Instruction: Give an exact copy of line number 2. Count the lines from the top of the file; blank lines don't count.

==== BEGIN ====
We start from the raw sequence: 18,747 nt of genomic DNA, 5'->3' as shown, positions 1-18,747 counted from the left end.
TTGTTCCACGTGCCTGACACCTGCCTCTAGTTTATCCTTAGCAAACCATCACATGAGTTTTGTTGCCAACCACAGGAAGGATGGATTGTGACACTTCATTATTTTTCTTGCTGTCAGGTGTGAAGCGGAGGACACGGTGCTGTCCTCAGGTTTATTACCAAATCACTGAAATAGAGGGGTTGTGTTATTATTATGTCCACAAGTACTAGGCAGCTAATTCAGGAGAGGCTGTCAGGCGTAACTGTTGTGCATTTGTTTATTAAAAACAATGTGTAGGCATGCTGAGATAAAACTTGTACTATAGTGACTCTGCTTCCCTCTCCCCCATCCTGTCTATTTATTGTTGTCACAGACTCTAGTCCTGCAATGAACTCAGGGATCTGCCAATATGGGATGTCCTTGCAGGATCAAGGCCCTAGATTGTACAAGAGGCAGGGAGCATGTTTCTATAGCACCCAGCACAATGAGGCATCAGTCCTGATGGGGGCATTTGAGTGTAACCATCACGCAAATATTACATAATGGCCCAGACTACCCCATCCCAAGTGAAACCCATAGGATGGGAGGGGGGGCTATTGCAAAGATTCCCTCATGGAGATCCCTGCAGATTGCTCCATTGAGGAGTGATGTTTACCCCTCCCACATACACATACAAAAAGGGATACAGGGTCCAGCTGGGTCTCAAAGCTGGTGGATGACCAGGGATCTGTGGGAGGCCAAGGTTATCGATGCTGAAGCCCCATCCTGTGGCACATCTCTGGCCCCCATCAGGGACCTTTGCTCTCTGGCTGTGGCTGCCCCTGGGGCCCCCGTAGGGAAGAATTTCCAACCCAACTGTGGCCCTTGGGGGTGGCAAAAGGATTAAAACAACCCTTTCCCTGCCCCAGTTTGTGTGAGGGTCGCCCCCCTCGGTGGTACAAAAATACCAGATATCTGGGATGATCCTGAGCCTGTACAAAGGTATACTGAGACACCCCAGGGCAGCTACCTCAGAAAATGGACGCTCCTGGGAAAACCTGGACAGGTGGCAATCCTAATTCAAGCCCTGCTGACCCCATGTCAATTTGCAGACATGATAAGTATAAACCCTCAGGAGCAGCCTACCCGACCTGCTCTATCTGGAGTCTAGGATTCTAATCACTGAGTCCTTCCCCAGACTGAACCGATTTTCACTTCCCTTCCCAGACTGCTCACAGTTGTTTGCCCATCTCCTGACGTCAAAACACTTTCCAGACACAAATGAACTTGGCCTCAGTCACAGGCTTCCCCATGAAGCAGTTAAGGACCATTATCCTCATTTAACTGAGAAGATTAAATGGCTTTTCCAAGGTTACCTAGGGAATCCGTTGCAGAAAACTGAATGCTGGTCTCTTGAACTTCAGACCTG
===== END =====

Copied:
TTGTTCCACGTGCCTGACACCTGCCTCTAGTTTATCCTTAGCAAACCATCACATGAGTTTTGTTGCCAACCACAGGAAGGATGGATTGTGACACTTCATTATTTTTCTTGCTGTCAGGTGTGAAGCGGAGGACACGGTGCTGTCCTCAGGTTTATTACCAAATCACTGAAATAGAGGGGTTGTGTTATTATTATGTCCACAAGTACTAGGCAGCTAATTCAGGAGAGGCTGTCAGGCGTAACTGTTGTGCATTTGTTTATTAAAAACAATGTGTAGGCATGCTGAGATAAAACTTGTACTATAGTGACTCTGCTTCCCTCTCCCCCATCCTGTCTATTTATTGTTGTCACAGACTCTAGTCCTGCAATGAACTCAGGGATCTGCCAATATGGGATGTCCTTGCAGGATCAAGGCCCTAGATTGTACAAGAGGCAGGGAGCATGTTTCTATAGCACCCAGCACAATGAGGCATCAGTCCTGATGGGGGCATTTGAGTGTAACCATCACGCAAATATTACATAATGGCCCAGACTACCCCATCCCAAGTGAAACCCATAGGATGGGAGGGGGGGCTATTGCAAAGATTCCCTCATGGAGATCCCTGCAGATTGCTCCATTGAGGAGTGATGTTTACCCCTCCCACATACACATACAAAAAGGGATACAGGGTCCAGCTGGGTCTCAAAGCTGGTGGATGACCAGGGATCTGTGGGAGGCCAAGGTTATCGATGCTGAAGCCCCATCCTGTGGCACATCTCTGGCCCCCATCAGGGACCTTTGCTCTCTGGCTGTGGCTGCCCCTGGGGCCCCCGTAGGGAAGAATTTCCAACCCAACTGTGGCCCTTGGGGGTGGCAAAAGGATTAAAACAACCCTTTCCCTGCCCCAGTTTGTGTGAGGGTCGCCCCCCTCGGTGGTACAAAAATACCAGATATCTGGGATGATCCTGAGCCTGTACAAAGGTATACTGAGACACCCCAGGGCAGCTACCTCAGAAAATGGACGCTCCTGGGAAAACCTGGACAGGTGGCAATCCTAATTCAAGCCCTGCTGACCCCATGTCAATTTGCAGACATGATAAGTATAAACCCTCAGGAGCAGCCTACCCGACCTGCTCTATCTGGAGTCTAGGATTCTAATCACTGAGTCCTTCCCCAGACTGAACCGATTTTCACTTCCCTTCCCAGACTGCTCACAGTTGTTTGCCCATCTCCTGACGTCAAAACACTTTCCAGACACAAATGAACTTGGCCTCAGTCACAGGCTTCCCCATGAAGCAGTTAAGGACCATTATCCTCATTTAACTGAGAAGATTAAATGGCTTTTCCAAGGTTACCTAGGGAATCCGTTGCAGAAAACTGAATGCTGGTCTCTTGAACTTCAGACCTG